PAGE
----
The ConnectX® EN 10 Gigabit Ethernet drivers provide:

- All Stateless offload features
- Virtualized accelerations
- Data Center Ethernet (DCE) support
- FCoE with full hardware offload for SAN consolidation on 10GigE
- Lowest 10GigE (TCP/IP) latency comparable to expensive iWARP solutions
- Single Root – IO Virtualization (SR-IOV) for superior virtualization performance
- Linux Kernel and Linux Distribution support
- WHQL certified drivers for Windows Server 2003 and 2008
- VMware Ready certification for VMware Virtual Infrastructure (ESX 3.5)
- XenServer 4.1 inbox support
- Line-rate performance with very low CPU utilization
- Replace multiple GigE NICs with a single ConnectX Ethernet adapter

To complete the last piece of the puzzle, i.e. IPC (clustering) for the Data Center, I’ll soon post in my blog on Industry’s Low Latency Ethernet (LLE) initiative and its advantages compared to current available clustering solutions on 10GigE.

Regards,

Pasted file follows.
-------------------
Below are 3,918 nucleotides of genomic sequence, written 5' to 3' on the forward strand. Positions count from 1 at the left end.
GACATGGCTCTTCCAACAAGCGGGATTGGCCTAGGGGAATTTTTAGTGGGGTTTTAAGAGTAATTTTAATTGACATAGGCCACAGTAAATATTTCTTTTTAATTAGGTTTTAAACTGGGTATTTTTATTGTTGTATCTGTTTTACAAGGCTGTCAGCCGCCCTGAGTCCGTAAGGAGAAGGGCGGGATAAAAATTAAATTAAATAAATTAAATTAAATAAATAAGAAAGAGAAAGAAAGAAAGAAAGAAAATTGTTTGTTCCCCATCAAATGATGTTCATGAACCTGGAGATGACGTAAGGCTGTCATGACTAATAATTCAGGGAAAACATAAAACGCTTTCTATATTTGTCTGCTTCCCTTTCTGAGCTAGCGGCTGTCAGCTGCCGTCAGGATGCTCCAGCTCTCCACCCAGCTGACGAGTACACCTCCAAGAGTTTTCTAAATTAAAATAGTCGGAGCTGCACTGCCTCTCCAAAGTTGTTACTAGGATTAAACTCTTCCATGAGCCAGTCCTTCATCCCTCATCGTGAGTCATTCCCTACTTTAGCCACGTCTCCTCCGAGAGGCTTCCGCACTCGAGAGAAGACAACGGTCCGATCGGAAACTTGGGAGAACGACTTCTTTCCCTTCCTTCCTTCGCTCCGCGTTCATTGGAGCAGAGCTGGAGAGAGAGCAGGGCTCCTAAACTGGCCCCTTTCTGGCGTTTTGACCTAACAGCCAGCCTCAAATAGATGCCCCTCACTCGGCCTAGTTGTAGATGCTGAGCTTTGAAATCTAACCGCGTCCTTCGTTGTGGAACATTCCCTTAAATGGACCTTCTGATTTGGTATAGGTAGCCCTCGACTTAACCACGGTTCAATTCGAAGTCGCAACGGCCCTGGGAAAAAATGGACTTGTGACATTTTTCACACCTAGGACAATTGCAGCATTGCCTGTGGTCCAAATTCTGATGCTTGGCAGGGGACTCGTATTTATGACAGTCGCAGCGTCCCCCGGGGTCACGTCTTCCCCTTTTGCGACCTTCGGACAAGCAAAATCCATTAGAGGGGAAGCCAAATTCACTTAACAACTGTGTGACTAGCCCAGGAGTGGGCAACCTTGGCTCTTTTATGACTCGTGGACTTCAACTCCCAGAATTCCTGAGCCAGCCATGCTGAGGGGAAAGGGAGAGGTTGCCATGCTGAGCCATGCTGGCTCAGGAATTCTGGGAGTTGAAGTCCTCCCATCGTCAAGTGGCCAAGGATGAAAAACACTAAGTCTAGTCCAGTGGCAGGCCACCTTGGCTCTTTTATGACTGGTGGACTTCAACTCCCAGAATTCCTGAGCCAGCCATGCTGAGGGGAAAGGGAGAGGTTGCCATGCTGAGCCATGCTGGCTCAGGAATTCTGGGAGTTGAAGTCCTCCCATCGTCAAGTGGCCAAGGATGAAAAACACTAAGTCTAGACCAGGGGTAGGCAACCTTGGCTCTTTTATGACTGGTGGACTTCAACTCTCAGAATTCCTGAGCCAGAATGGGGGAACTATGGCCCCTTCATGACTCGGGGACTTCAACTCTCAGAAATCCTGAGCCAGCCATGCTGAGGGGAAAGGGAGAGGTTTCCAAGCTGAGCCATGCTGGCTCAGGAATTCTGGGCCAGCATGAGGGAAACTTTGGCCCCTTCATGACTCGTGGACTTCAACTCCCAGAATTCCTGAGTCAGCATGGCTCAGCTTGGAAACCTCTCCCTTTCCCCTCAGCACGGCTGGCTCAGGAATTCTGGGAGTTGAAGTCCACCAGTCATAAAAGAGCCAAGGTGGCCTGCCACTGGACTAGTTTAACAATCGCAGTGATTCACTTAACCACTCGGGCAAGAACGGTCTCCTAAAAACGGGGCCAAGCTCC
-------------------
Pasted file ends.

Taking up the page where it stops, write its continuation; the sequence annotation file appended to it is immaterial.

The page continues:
Satish Kikkeri
satish@mellanox.com

Moore’s Law’s Data Center Disruption

Change happens, and when you talk to anyone involved in the enterprise data center, change has been accelerating and is making their life more and more complicated. The most recent issue is the growing list of network protocols which the network engineer has to choose from.

 

Previously, the decision on what network protocol was very simple. For IP traffic, you used Ethernet, and for storage, Fibre Channel. Speeds were pretty simple to choose from also. You used 1 Gb Ethernet for the IP and 2 or 4 Gb Fibre Channel. The only challenge was choosing the vendor to purchase the equipment from.